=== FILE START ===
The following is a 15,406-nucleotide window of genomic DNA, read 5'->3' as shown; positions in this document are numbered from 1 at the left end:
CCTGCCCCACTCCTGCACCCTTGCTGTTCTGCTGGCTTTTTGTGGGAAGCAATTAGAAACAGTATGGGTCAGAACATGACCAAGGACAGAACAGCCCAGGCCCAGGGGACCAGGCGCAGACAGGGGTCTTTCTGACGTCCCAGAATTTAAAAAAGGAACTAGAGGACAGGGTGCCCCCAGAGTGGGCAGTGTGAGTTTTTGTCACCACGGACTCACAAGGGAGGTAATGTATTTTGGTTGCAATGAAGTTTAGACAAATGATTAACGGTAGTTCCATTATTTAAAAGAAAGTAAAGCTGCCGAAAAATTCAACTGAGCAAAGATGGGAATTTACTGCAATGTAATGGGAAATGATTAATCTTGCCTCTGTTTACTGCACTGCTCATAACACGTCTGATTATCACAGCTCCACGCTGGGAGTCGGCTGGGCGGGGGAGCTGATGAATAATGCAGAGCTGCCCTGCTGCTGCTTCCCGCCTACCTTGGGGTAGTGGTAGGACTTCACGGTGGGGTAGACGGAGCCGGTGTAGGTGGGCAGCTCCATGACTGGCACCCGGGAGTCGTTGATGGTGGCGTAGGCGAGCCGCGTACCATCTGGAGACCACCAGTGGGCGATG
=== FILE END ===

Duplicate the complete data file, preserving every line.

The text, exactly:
The following is a 15,406-nucleotide window of genomic DNA, read 5'->3' as shown; positions in this document are numbered from 1 at the left end:
CCTGCCCCACTCCTGCACCCTTGCTGTTCTGCTGGCTTTTTGTGGGAAGCAATTAGAAACAGTATGGGTCAGAACATGACCAAGGACAGAACAGCCCAGGCCCAGGGGACCAGGCGCAGACAGGGGTCTTTCTGACGTCCCAGAATTTAAAAAAGGAACTAGAGGACAGGGTGCCCCCAGAGTGGGCAGTGTGAGTTTTTGTCACCACGGACTCACAAGGGAGGTAATGTATTTTGGTTGCAATGAAGTTTAGACAAATGATTAACGGTAGTTCCATTATTTAAAAGAAAGTAAAGCTGCCGAAAAATTCAACTGAGCAAAGATGGGAATTTACTGCAATGTAATGGGAAATGATTAATCTTGCCTCTGTTTACTGCACTGCTCATAACACGTCTGATTATCACAGCTCCACGCTGGGAGTCGGCTGGGCGGGGGAGCTGATGAATAATGCAGAGCTGCCCTGCTGCTGCTTCCCGCCTACCTTGGGGTAGTGGTAGGACTTCACGGTGGGGTAGACGGAGCCGGTGTAGGTGGGCAGCTCCATGACTGGCACCCGGGAGTCGTTGATGGTGGCGTAGGCGAGCCGCGTACCATCTGGAGACCACCAGTGGGCGATG